Born into a tailor’s family in Bombay, A. A. Raiba received a scholarship to study at Sir J. J. School of Art. In 1956, he won a gold medal from Bombay Art Society and an award from Lalit Kala Akademi, New Delhi, in 1962. Belonging to a mixed ancestry of Hindu, Maratha and Islamic lineage, Raiba was a modern artist seeking a secular space in his art that would allow these diverse influences to be assimilated into a personal language.
Contrary to his training in miniatures, Raiba’s work is characterised by bold shapes and strong outlines. Yet, the miniature influence persists in the two-dimensional arrangement and use of colours, as well as in his compositions drawn from Travancore-Cochin folk art. An eclectic artist, he was also influenced by a four-year stay in Kashmir and the romanticism of the Kangra miniature school. His personal interpretation of them resulted in a style that was far from derivative. Iconographically, Christian imagery populates his works, as do the landscapes of India’s coastal southwest.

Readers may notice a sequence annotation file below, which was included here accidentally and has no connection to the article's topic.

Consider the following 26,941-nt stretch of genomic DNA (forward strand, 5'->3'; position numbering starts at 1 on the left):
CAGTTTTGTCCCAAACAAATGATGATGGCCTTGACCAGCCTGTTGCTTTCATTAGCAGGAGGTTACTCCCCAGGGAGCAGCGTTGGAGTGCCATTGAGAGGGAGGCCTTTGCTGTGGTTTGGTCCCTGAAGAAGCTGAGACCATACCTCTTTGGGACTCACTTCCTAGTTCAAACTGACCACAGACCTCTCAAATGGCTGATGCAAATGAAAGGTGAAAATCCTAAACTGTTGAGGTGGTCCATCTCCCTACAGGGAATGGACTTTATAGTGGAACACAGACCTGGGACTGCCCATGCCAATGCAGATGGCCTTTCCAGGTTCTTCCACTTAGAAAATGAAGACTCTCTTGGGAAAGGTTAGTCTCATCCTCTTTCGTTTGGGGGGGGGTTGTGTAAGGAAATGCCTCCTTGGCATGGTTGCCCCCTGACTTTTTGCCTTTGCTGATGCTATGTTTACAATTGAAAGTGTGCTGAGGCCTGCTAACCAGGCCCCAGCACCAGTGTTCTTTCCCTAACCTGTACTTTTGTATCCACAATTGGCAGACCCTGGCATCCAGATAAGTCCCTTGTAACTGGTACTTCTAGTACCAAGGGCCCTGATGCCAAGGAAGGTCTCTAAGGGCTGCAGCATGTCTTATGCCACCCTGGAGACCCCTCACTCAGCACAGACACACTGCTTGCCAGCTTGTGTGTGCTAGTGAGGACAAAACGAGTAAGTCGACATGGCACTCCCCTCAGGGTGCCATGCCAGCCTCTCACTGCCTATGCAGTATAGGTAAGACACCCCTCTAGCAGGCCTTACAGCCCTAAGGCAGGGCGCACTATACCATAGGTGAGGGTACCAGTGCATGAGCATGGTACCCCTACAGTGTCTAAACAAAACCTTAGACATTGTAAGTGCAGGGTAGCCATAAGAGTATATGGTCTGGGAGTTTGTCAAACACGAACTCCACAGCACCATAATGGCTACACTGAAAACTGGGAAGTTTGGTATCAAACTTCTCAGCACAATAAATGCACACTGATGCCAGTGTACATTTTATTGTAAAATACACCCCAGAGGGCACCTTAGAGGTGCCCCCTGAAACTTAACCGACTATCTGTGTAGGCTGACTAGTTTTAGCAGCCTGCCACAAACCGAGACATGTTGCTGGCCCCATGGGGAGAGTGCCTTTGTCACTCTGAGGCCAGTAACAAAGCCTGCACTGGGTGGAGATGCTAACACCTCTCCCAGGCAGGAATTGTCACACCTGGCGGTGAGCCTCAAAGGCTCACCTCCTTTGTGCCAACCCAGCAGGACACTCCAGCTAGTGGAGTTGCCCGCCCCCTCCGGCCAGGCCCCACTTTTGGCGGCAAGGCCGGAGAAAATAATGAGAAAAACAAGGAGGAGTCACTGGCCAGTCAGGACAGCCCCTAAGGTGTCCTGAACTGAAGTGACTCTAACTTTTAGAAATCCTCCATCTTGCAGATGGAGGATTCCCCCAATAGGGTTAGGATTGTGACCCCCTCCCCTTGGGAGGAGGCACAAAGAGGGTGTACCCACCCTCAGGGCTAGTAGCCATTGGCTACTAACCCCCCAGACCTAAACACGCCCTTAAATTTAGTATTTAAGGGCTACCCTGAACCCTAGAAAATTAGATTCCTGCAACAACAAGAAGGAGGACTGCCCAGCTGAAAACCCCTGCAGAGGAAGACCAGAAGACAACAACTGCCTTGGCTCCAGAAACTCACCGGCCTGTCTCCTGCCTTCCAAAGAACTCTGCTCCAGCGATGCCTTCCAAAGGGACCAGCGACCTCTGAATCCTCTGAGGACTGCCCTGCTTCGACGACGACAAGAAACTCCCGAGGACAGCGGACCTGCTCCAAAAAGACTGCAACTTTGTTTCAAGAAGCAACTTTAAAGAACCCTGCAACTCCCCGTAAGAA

In 1956, he was commissioned to do a large mural on the life of Buddha for the Ashok Hotel, New Delhi and executed a mural for Air India in 1970. He is known for two ambitious projects: an exhibition of paintings to commemorate poet Ghalib’s centenary in 1969, and a series in response to 18th century Bombay’s islands based on colonial records.